Originally Posted by beernutz
I would like to get the OP's opinion on the value of mashing using various rests versus doing just a simple infusion and possibly a mashout. How much of a difference in the final product do you feel your approach gives you? Just an estimate like no difference, a little, a lot, massive, it's everything is what I am respectfully asking for. It is Friday afternoon, and I've had a couple of my own as I type this and I hope I don't sound too pushy with my request.
Is your mashing schedule dependent on the type of grains used?
Well obviously I think it makes a difference or i wouldn't do it
That being said, The difference is not large, BUT I think it pushes it up a notch from being just a very good beer, to one that is fantastic.
I think the step mashes also help to improve the efficiency, although I couldn't really say what difference that makes in the end product.
I've recently switched to mostly pils as a base malt (as in no pale malt) so I always use these steps. I do not recommend a protein rest with pale malt. It never seemed to do for me what it does with pils malt. I also wonder about the protein rest when I have lots of vienna, or particularly munich malts. One of these day I'll grind them separate and wait to add the munich until after the p-rest (in a munich heavy recipe).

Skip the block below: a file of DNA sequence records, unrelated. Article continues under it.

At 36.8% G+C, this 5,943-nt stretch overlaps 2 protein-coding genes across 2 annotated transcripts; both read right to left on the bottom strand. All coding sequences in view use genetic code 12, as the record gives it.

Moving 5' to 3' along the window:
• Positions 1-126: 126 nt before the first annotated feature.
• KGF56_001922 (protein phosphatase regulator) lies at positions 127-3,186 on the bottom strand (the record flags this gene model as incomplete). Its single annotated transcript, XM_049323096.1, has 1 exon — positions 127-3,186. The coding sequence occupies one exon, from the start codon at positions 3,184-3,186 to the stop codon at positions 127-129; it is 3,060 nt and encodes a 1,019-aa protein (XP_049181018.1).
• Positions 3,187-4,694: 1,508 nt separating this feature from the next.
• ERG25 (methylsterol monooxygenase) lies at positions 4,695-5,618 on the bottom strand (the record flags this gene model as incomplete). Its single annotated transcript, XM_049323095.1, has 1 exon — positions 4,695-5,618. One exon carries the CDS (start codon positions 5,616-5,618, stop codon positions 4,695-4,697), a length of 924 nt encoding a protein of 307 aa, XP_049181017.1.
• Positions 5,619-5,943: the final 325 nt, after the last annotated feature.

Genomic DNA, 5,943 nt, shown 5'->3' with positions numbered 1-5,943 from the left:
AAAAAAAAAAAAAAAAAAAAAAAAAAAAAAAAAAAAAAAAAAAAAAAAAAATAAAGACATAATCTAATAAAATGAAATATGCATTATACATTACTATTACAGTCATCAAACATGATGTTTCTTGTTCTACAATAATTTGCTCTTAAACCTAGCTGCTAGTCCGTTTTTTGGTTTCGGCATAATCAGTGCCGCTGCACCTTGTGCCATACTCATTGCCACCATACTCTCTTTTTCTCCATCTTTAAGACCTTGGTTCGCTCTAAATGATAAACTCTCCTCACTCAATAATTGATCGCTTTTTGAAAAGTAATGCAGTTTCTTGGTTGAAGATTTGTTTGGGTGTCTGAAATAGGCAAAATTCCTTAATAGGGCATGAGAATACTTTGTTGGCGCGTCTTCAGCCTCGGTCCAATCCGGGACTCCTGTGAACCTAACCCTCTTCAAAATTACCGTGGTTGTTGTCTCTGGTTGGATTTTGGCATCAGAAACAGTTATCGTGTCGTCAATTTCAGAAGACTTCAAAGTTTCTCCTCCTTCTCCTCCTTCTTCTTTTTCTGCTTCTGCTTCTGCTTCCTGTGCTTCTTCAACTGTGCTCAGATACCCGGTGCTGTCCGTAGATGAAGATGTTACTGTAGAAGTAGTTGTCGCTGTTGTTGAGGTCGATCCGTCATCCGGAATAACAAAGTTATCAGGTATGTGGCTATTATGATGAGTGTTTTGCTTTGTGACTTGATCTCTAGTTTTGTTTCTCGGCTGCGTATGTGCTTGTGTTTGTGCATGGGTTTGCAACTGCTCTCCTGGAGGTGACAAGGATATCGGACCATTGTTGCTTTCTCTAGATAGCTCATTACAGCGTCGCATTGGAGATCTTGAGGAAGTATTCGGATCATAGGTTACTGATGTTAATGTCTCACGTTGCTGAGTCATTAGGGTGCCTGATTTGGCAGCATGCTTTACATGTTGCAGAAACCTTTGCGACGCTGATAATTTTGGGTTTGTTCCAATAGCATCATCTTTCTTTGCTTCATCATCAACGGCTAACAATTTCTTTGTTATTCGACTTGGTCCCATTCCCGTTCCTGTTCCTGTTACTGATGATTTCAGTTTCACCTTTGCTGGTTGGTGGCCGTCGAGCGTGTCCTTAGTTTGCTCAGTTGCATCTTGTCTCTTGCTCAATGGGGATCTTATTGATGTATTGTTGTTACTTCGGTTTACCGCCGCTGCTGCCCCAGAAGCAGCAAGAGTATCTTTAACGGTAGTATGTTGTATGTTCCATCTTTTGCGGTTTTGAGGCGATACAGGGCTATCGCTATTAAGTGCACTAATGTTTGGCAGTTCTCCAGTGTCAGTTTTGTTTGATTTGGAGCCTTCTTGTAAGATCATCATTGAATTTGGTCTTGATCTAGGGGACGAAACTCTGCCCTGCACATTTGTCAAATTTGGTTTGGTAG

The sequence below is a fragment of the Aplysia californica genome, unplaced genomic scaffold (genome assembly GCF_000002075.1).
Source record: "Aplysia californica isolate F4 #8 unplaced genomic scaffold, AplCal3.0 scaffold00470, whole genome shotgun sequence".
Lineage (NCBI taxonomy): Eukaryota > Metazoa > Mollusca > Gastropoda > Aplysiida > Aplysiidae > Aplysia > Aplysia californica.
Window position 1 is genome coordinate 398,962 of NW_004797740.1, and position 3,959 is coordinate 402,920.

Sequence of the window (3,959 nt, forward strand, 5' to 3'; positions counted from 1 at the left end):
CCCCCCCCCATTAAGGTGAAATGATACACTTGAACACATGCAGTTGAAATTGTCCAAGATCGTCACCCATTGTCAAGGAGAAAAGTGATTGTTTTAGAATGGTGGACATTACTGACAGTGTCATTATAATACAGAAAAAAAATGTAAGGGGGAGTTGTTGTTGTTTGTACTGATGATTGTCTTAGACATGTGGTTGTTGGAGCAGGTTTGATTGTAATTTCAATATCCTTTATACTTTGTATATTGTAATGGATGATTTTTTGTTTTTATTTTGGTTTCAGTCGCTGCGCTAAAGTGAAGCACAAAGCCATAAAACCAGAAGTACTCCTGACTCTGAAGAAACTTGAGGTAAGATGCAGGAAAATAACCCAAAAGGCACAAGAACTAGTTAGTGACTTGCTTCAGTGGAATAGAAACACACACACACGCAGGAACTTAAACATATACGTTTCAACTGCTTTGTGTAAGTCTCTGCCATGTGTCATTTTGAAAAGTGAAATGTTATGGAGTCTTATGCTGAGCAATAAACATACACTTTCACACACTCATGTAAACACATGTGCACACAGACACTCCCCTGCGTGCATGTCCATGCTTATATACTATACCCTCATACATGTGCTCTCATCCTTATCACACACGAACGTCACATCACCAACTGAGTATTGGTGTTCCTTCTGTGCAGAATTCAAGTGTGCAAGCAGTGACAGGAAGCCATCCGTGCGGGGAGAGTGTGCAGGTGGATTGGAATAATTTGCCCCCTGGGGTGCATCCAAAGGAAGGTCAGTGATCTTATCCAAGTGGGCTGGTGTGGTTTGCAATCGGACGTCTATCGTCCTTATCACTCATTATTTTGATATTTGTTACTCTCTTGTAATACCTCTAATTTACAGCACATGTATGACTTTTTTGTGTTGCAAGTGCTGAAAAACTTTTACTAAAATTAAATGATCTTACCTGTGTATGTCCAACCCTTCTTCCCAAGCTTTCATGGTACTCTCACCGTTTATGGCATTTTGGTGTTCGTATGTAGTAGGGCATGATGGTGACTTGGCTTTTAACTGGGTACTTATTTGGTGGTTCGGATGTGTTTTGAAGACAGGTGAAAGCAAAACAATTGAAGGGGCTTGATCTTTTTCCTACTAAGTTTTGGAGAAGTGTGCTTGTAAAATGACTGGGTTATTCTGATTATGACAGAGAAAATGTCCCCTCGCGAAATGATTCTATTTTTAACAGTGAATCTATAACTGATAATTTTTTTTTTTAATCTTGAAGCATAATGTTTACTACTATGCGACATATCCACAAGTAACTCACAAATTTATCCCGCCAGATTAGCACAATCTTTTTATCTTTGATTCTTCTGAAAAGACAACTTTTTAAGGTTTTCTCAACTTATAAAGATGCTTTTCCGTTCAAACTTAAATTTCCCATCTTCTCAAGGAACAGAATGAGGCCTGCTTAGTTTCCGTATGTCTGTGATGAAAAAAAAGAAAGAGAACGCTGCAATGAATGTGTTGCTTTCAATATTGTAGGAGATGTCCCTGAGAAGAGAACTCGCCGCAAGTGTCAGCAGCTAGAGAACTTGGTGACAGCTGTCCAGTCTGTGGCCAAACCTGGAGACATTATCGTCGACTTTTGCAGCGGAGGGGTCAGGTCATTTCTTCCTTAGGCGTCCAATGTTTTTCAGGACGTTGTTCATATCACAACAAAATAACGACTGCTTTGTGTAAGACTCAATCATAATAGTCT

Your recipe calls for:
protein rest 20 min at 122 F
sacch rest for 30 min. at 147 F
Dextrin rest for 15 min. at 160 F
Mash out at 168 F, no rest
I ALWAYS do these rests BUT depending on style, I vary the times at each temp (except p-rest). If I want more body, I shorten the time at 147 and increase the time at 160. I like the control on the body that it gives me. For a pils, I can create a highly fermentable wort at 147 F, but by having a rest at 160, just before conversion is complete
, I can get some larger dextrins that help to keep the beer from being too thin. Conversely, for a rich beer, the 147 rest gives me some easily fermented sugars which keeps the body from being too heavy. These times work for me, and keep in mind the ramp times can vary form one persons rig to another so the rest times may need to be shorter or longer depending on how fast you can ramp